Friday, September 14, 2012

Fifth-Life Crisis

To Fulbright, or not to Fulbright, that is the question.  No, but seriously, that has been the question mulling around in my mind for the past week.  And I think I've finally settled on an answer, going against every spontaneous keep-going-and-going bone in my body. 

What the hell am I talking about, you ask?  I'm sure you're scratching your head like a gorilla trying to figure out where this all came form, since I have never mentioned Fulbright before, and you haven't yet opened up a new tab and Googled it... Let me explain. 

So, I started work about 3 months ago at my incredibly fabulous job that I am somewhat mysterious about on social media.  And I started becoming friends with some of my coworkers.  This group of gals are all in their mid-late-twenties-early-thirties.  And they all have Masters degrees, or are currently in a Masters programs.  So here I am, 22 and in the "real world," struggling to fill out a Virginia tax form and be a "grown up" and suddenly I realize I'm behind the curve because I don't have my Masters and the most foreign travel I've done is go to Canada and the Bahamas, which are practically America anyways.  So, as you can imagine, the past week has been a scrambling fifth-life-crisis for me.  I had to get my game up.  I'm slacking with my life! 

After four feverish days of Googling grants, scholarships, fellowships, programs to travel and learn and be an apprentice, teaching English in foreign countries, contacting the Office of Prestigious Awards at my alma mater, and re-instating my goal to learn Arabic and Spanish and Swahili, last night resulted in my stuffing my face with chocolate and peanut butter cookies and rethinking the whole thing. 

Part of me wants to go and do everything.  I want to see the world, explore, teach, learn, change people's lives for the better, be a news reporter in the trenches of war, work for Cosmo magazine, work for the FBI, speak 16 languages, work in an embassy, travel, ride a camel, ride an elephant, zip line in Costa Rica, swim with sharks... you get the idea.  I want to do everything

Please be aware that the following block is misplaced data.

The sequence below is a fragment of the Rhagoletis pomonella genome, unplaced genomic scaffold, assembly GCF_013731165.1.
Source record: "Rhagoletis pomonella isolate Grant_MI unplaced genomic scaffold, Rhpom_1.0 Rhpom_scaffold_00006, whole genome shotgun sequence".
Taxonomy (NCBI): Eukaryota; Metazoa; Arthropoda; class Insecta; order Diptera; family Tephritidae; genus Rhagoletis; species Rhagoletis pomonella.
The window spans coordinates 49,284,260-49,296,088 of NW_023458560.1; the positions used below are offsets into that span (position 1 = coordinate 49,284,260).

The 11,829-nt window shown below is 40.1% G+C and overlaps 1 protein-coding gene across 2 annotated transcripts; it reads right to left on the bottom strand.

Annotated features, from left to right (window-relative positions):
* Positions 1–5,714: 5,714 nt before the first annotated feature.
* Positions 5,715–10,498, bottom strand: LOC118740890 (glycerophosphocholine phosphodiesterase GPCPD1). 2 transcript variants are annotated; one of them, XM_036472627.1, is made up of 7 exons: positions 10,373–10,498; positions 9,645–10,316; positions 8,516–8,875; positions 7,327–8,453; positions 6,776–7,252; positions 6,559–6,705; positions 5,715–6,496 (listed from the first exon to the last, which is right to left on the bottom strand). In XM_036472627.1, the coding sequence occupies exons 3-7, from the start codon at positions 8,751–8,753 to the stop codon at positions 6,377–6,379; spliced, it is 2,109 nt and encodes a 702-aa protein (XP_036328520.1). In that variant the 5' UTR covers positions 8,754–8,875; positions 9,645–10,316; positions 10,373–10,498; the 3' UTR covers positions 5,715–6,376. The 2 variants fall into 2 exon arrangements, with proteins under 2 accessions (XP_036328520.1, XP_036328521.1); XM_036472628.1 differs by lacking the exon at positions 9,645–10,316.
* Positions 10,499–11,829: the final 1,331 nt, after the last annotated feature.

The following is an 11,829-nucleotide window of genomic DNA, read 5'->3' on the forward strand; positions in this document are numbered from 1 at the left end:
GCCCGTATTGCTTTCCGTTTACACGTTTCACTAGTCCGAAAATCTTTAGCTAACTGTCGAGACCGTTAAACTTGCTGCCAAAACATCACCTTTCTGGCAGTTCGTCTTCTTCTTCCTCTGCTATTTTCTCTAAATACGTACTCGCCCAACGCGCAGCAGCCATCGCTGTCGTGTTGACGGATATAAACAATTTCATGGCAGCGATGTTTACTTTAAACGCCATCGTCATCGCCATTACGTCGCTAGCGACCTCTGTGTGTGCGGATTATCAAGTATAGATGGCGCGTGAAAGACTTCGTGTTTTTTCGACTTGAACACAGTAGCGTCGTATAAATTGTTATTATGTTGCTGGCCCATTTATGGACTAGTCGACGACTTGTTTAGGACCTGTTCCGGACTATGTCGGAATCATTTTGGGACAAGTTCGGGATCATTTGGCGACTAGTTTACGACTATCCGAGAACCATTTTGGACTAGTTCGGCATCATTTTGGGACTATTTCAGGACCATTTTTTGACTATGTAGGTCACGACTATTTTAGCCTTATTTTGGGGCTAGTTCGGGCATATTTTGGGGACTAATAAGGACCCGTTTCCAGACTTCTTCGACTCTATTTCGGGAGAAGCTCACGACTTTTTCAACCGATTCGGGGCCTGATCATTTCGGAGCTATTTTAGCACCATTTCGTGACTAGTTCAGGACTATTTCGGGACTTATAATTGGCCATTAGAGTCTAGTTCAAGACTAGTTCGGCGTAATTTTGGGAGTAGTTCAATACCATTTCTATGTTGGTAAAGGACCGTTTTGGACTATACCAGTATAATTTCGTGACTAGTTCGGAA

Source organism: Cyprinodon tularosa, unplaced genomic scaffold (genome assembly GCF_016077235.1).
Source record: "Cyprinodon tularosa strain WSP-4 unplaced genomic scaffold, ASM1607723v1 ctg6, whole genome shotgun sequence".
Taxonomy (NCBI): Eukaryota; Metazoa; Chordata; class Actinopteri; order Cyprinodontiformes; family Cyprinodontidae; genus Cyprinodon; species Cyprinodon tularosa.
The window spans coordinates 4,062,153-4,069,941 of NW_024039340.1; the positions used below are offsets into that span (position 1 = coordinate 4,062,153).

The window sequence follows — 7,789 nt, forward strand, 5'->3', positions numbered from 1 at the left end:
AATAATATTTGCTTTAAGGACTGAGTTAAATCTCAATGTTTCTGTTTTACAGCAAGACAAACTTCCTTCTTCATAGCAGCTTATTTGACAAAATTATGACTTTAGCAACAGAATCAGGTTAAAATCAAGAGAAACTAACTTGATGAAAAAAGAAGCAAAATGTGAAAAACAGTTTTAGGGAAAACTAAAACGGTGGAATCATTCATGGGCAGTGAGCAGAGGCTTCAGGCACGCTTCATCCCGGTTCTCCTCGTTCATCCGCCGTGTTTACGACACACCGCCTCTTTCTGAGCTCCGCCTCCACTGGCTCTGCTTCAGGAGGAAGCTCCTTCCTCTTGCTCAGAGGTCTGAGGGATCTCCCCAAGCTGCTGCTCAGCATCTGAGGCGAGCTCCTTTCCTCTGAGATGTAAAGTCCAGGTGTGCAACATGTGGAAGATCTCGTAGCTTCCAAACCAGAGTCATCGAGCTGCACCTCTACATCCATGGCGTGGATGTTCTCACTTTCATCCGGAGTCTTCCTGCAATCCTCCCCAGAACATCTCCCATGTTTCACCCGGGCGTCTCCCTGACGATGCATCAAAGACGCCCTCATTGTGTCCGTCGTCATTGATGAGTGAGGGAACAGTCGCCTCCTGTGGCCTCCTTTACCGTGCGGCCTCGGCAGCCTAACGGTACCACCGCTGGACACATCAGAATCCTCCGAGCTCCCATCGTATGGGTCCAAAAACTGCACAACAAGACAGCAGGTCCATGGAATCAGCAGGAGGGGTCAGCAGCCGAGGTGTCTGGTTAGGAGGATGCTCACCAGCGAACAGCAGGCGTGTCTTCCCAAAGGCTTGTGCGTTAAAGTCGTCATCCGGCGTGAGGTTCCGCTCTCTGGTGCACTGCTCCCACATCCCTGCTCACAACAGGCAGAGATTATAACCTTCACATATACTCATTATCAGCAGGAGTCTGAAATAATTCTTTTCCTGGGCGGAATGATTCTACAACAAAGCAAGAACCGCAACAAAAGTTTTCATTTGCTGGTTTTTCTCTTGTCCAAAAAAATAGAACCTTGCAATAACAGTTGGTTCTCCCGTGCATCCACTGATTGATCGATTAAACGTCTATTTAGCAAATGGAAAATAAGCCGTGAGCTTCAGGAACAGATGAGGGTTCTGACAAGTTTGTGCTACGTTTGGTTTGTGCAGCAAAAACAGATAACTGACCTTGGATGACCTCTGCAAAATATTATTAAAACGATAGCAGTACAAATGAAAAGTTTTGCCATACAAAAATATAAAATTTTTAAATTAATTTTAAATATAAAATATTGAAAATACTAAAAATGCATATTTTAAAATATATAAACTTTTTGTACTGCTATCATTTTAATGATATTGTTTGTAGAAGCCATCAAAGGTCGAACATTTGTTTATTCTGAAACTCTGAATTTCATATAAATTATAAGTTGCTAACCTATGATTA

So that's where this teaching-English-assistantship-Fulbright idea came along.  So I was all ready to gung-ho my At-Large application in 30 days and whip up some Spanish and get myself ready to move to Jordan in a year.  Except, I realized I had to write a proposal for the scholarship.  Not a will-you-marry-me-I-love-you-forever-and-want-to-grow-old-with-you-and-own-sixteen-cats proposal.  Like, a I-am-so-passionate-about-teaching-English-abroad-in-Jordan-because-of-this-reason proposal.  And I realized I just didn't have a competitive enough answer. 

Maybe I'm trying to make myself feel better, maybe I'm being logical (you can weigh in here if you'd like).  But I just moved to Washington, D.C. three months ago.  I work at an incredible job.  Yes, I'm on a contract and yes I could be job-less come next June, but I'm telling myself that's a slim possibility.  I work at an educational institution.  Not just any educational institution.  I work for a graduate-level military-based internationally-infused university.  Literally, everyone over the age of 40 in my office has a PhD.  I can walk down the hall and find an expert on terrorism, an expert on war and conflict, an expert on the terrorism-crime nexus, an expert on nuclear physics, an expert on FARC, a whole center full of experts on Central and South America... seriously, the list goes on.  I have access to language programs, and not only that, but should I learn Arabic, I can speak to the expert on Islam in Arabic

And here-in lies my dilemma.  If I rush to complete this application, I don't know what I want to do, exactly.  And my reason for choosing Jordan is because the program won't send fellows to Iran, or Afghanistan, or any of the cool and dangerous and exciting countries.  (I may or may not be slightly deranged and crazy.) 

So my alternative option is to take this next year, save up money, learn, take advantage of all the education and new-ness around me, actually learn Spanish, explore more options of what I want to study in the future, and apply next fall, for 2014.  Which would give me two years of experience in my current position, and a lot more time to explore my future options and direction.  Half of me feels like I'm going to fall behind if I don't keep pushing to the "next" level, but the other half of me feels like you can't keep a car running in the rain if you don't have windsheild wipers.  (Wow, that was probably the most horrible analogy I've every made.)  But, you get what I mean...


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